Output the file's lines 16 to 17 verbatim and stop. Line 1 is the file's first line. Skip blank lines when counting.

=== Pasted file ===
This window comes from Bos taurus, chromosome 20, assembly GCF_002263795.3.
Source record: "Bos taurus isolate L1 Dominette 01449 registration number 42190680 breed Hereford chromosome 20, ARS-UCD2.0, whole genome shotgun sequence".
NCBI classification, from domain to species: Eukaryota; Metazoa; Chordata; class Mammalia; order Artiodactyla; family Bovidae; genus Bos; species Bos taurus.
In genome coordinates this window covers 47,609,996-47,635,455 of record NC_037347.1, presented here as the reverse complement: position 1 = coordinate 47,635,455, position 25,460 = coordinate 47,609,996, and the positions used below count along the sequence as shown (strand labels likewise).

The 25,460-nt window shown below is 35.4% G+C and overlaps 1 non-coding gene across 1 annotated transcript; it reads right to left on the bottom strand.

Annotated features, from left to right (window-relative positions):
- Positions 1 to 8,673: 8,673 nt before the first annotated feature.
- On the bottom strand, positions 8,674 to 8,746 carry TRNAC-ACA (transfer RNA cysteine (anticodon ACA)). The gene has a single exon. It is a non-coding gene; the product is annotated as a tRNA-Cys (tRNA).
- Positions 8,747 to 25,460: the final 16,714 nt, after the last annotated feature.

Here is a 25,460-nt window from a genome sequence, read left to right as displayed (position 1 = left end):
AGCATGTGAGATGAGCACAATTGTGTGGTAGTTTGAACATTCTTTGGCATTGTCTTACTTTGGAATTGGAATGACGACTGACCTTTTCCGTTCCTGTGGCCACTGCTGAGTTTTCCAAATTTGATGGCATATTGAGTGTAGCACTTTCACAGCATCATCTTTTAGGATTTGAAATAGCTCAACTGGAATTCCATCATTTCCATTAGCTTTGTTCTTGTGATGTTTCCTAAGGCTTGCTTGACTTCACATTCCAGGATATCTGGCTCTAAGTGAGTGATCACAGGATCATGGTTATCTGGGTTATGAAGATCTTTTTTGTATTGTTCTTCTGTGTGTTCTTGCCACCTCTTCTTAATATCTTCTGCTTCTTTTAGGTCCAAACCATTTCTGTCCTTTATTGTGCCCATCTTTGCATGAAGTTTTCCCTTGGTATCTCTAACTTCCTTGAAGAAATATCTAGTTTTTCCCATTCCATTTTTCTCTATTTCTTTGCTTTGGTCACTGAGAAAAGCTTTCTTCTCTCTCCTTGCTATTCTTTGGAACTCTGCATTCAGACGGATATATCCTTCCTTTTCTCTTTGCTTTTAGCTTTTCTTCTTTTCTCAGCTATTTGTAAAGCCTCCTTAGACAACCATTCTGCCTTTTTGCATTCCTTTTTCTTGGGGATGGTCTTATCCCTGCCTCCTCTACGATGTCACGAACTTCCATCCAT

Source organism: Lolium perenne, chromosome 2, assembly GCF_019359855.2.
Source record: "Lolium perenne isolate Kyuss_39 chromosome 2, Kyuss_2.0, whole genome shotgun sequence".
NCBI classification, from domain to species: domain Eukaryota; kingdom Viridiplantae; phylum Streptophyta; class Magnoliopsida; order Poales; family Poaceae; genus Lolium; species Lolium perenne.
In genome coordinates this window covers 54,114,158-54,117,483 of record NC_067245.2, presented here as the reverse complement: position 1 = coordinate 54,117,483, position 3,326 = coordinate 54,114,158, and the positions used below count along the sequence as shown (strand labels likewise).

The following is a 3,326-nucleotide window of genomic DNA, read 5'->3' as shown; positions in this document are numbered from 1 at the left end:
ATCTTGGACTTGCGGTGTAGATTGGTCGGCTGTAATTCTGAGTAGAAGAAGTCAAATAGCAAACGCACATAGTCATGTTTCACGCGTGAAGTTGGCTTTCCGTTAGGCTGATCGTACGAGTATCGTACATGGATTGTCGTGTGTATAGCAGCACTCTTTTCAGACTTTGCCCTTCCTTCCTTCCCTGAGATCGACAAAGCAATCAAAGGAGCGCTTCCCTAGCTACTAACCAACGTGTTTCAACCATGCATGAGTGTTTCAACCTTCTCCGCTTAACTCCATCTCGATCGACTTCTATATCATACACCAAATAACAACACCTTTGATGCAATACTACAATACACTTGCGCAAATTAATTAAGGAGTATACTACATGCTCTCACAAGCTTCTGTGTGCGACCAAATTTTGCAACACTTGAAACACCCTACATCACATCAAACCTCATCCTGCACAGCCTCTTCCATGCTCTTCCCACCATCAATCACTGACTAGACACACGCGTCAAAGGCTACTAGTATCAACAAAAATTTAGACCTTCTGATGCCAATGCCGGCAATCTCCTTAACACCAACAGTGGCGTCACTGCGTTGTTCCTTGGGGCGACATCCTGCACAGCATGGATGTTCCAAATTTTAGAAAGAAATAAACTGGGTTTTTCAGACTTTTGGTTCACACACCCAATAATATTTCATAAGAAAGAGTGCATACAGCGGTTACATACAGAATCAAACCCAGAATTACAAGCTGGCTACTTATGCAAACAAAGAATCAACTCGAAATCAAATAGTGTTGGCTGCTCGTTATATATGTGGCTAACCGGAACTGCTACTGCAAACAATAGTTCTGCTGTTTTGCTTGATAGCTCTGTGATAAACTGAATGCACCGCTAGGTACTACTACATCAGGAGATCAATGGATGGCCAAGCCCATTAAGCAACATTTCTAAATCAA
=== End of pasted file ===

The following is a 3,326-nucleotide window of genomic DNA, read 5'->3' as shown; positions in this document are numbered from 1 at the left end:
ATCTTGGACTTGCGGTGTAGATTGGTCGGCTGTAATTCTGAGTAGAAGAAGTCAAATAGCAAACGCACATAGTCATGTTTCACGCGTGAAGTTGGCTTTCCGTTAGGCTGATCGTACGAGTATCGTACATGGATTGTCGTGTGTATAGCAGCACTCTTTTCAGACTTTGCCCTTCCTTCCTTCCCTGAGATCGACAAAGCAATCAAAGGAGCGCTTCCCTAGCTACTAACCAACGTGTTTCAACCATGCATGAGTGTTTCAACCTTCTCCGCTTAACTCCATCTCGATCGACTTCTATATCATACACCAAATAACAACACCTTTGATGCAATACTACAATACACTTGCGCAAATTAATTAAGGAGTATACTACATGCTCTCACAAGCTTCTGTGTGCGACCAAATTTTGCAACACTTGAAACACCCTACATCACATCAAACCTCATCCTGCACAGCCTCTTCCATGCTCTTCCCACCATCAATCACTGACTAGACACACGCGTCAAAGGCTACTAGTATCAACAAAAATTTAGACCTTCTGATGCCAATGCCGGCAATCTCCTTAACACCAACAGTGGCGTCACTGCGTTGTTCCTTGGGGCGACATCCTGCACAGCATGGATGTTCCAAATTTTAGAAAGAAATAAACTGGGTTTTTCAGACTTTTGGTTCACACACCCAATAATATTTCATAAGAAAGAGTGCATACAGCGGTTACATACAGAATCAAACCCAGAATTACAAGCTGGCTACTTATGCAAACAAAGAATCAACTCGAAATCAAATAGTGTTGGCTGCTCGTTATATATGTGGCTAACCGGAACTGCTACTGCAAACAATAGTTCTGCTGTTTTGCTTGATAGCTCTGTGATAAACTGAATGCACCGCTAGGTACTACTACATCAGGAGATCAATGGATGGCCAAGCCCATTAAGCAACATTTCTAAATCAA